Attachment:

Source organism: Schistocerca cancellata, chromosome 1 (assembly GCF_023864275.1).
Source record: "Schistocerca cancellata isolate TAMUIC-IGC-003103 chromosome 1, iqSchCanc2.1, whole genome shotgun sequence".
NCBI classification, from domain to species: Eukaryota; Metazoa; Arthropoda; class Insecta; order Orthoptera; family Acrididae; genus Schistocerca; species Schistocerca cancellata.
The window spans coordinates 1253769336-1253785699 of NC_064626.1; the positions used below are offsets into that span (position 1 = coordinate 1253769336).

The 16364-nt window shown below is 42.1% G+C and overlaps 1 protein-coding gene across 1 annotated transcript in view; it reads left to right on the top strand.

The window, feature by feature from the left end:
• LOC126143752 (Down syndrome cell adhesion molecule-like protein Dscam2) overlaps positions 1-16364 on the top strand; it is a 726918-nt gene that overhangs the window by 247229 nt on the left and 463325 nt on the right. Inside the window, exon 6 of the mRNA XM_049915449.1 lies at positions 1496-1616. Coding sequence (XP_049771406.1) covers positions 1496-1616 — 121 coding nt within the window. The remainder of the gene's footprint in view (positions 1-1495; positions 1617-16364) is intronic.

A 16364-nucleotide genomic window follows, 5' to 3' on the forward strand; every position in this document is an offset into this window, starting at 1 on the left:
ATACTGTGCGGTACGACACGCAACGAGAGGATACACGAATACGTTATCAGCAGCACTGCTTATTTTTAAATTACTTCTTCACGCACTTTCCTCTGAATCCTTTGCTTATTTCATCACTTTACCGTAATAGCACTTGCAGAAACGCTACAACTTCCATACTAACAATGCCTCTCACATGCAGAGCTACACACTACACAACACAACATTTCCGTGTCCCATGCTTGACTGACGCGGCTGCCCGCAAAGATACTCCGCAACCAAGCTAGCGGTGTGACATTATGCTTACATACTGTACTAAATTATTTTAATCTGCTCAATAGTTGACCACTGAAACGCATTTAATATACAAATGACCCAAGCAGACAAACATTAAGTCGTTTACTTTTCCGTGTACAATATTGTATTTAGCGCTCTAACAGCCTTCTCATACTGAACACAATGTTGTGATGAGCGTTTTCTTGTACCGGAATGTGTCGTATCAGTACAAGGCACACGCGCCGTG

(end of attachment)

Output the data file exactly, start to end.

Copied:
Source organism: Schistocerca cancellata, chromosome 1 (assembly GCF_023864275.1).
Source record: "Schistocerca cancellata isolate TAMUIC-IGC-003103 chromosome 1, iqSchCanc2.1, whole genome shotgun sequence".
NCBI classification, from domain to species: Eukaryota; Metazoa; Arthropoda; class Insecta; order Orthoptera; family Acrididae; genus Schistocerca; species Schistocerca cancellata.
The window spans coordinates 1253769336-1253785699 of NC_064626.1; the positions used below are offsets into that span (position 1 = coordinate 1253769336).

The 16364-nt window shown below is 42.1% G+C and overlaps 1 protein-coding gene across 1 annotated transcript in view; it reads left to right on the top strand.

The window, feature by feature from the left end:
• LOC126143752 (Down syndrome cell adhesion molecule-like protein Dscam2) overlaps positions 1-16364 on the top strand; it is a 726918-nt gene that overhangs the window by 247229 nt on the left and 463325 nt on the right. Inside the window, exon 6 of the mRNA XM_049915449.1 lies at positions 1496-1616. Coding sequence (XP_049771406.1) covers positions 1496-1616 — 121 coding nt within the window. The remainder of the gene's footprint in view (positions 1-1495; positions 1617-16364) is intronic.

A 16364-nucleotide genomic window follows, 5' to 3' on the forward strand; every position in this document is an offset into this window, starting at 1 on the left:
ATACTGTGCGGTACGACACGCAACGAGAGGATACACGAATACGTTATCAGCAGCACTGCTTATTTTTAAATTACTTCTTCACGCACTTTCCTCTGAATCCTTTGCTTATTTCATCACTTTACCGTAATAGCACTTGCAGAAACGCTACAACTTCCATACTAACAATGCCTCTCACATGCAGAGCTACACACTACACAACACAACATTTCCGTGTCCCATGCTTGACTGACGCGGCTGCCCGCAAAGATACTCCGCAACCAAGCTAGCGGTGTGACATTATGCTTACATACTGTACTAAATTATTTTAATCTGCTCAATAGTTGACCACTGAAACGCATTTAATATACAAATGACCCAAGCAGACAAACATTAAGTCGTTTACTTTTCCGTGTACAATATTGTATTTAGCGCTCTAACAGCCTTCTCATACTGAACACAATGTTGTGATGAGCGTTTTCTTGTACCGGAATGTGTCGTATCAGTACAAGGCACACGCGCCGTG